Summer is in full swing and school is probably the last thought on many children’s minds. However, it is always on mine! As I see happy children running through sprinklers and enjoying special family time, I wonder how many of them will be going to school for the first time this fall. While school may seem far away, it’s never too early to begin thinking about Separation and how your family can prepare.

Separation anxiety is completely normal and to be expected (for children and parents alike!) While this blog is mostly be about preparing your child, I would like to first address any anxiety on the part of mom and dad. Before my own first day of school, my mother had been prepared ahead of time by my new preschool teachers for a potential downpour of tears on my part. However when the time came that first day I…

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Summer Reading

child reading

My last day of school is only a few days away and I am excitedly looking ahead to summer break! One of my favorite things to do as a kid was to pick up my summer book list – I still remember trolling the Scholastic catalogues and visiting the library. In fact, choosing my summer reading is still one of my favorite things to do and my Kindle is full of new books to read (hopefully on the beach somewhere!)

To help you and your child prepare for summer reading, I wanted to share some Reading Resources with you – some will help you choose books to read now, others are great general resources for Literacy throughout the early years of school. Enjoy!

Summer Reading 2014 This NY Public Library supported site has book lists broken down by age – from babies & toddlers all the way up to adult! You can also find book recommendations and ratings (plus provide your own).

Create-a-Reader This site is kid friendly, using online games and exercises to encourage early literacy skill building.

Get Ready to Read!  This site has a wealth to offer – free activity cards, online literacy games and webinars for parents plus much more. It’s worth exploring to see what free resources you can use with your family during the summer and all year-round.

PBS Parents Though the whole site is a great resource for parents on a range of topics, this specific link will bring you to a page with Tips for Summer Reading. I encourage you to look around to find book suggestions and even activity plans!

Early Beginnings This link will bring you to a publication from the US Department of Education on Early Literacy Knowledge and Instruction. It was created for early childhood administrators and professional development trainers but I think it could serve as a resource for anyone interested in the basics of early literacy.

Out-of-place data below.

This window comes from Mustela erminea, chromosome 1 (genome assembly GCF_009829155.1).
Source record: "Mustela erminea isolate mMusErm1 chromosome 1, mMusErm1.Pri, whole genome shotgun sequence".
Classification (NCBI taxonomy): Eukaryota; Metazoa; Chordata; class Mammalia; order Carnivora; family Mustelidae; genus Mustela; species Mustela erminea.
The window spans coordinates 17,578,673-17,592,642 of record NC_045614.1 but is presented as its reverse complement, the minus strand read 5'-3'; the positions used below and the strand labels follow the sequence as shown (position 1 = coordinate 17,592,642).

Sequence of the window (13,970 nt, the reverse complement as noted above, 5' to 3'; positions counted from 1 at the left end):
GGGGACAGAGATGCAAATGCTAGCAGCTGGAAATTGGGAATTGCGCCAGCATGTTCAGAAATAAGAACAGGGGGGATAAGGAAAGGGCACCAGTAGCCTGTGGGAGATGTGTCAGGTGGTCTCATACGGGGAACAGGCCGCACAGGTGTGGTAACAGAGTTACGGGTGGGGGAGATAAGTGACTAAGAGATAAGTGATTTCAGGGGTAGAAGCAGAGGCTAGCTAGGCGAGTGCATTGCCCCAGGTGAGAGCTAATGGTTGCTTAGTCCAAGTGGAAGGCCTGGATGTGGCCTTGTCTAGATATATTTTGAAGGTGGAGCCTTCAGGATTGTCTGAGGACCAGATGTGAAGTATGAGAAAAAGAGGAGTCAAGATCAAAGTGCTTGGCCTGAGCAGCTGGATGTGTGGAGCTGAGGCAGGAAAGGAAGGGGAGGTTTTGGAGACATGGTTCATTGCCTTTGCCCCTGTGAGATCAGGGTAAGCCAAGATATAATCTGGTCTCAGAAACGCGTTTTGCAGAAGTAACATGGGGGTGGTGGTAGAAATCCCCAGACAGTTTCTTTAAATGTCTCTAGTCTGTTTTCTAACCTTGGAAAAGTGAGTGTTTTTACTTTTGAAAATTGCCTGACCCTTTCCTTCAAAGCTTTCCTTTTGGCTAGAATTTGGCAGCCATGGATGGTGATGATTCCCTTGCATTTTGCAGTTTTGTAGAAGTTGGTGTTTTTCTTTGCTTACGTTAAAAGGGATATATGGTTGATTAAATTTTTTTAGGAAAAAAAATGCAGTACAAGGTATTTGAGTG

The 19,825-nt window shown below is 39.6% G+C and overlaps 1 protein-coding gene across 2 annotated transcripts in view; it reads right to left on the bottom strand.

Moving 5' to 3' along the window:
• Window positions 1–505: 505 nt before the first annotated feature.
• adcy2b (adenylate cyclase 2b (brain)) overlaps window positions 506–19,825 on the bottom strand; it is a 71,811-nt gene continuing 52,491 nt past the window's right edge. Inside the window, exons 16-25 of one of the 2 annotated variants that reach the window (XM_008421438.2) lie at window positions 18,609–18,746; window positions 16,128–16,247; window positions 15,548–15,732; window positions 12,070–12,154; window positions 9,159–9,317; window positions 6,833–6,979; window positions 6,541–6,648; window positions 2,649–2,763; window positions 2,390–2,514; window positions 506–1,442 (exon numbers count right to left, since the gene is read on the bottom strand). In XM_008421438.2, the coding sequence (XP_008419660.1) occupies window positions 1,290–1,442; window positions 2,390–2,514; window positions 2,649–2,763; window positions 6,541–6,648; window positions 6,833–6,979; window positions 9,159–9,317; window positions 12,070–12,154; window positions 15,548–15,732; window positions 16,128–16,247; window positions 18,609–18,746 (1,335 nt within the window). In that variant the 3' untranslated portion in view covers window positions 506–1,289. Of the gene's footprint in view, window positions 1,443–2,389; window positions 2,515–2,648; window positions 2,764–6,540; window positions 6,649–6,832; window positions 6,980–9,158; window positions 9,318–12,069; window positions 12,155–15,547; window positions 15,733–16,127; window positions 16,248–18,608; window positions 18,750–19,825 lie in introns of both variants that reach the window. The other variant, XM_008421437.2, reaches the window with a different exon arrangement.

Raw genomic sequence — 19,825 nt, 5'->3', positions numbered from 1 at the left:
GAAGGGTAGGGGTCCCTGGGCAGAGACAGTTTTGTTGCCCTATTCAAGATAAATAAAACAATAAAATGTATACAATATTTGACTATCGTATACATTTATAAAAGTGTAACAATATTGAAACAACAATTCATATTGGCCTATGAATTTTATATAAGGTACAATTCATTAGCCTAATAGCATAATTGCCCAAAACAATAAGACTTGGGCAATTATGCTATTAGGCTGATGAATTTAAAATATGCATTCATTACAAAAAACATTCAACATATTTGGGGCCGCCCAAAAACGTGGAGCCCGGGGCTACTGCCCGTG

Dave Levin’s 5 Minutes

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A few small steps can be the beginning of a grand journey and it similarly takes just a few small changes to start a revolution. This is the message that Dave Levin, Co-founder of KIPP schools, is spreading in his effort to change our education system. I was lucky to hear Levin speak this past week. In addition to his charming and funny delivery, he presented one simple idea that stuck with me.

According to Levin, we can begin to revolutionize the education system by providing each student with 5 minutes of structured academic feedback from their teacher everyday. Teachers would touch base with each child in their class daily and give them direct feedback on their strengths & weaknesses. Levin revealed that in his work, talking to teachers, he could not find one that said this was a current practice in their classroom. They were conferencing with students and spending one-on-one time, but they couldn’t honestly say they spoke to each student, each day. This was surprising! Our schools are wrapped around the individual needs of our students, there is no one-size fits all model. Schools will thrive when our students are taught on an individualized basis. Teachers are already getting to know their students, the next step is providing the direct feedback Levin so passionately spoke of. This feedback can and will link back to the character skills necessary for success. In fact, character skills are the Yin to the Yang of traditional skill based education.

Five minutes with each child is a doable goal – it’s achievable. While sweeping change may be overwhelming, small steps can feel empowering. I was fully inspired by Levin’s talk – I could have listened to him for an hour. I can only hope others are listening too.


Daniel Siegel and the Adolescent Brain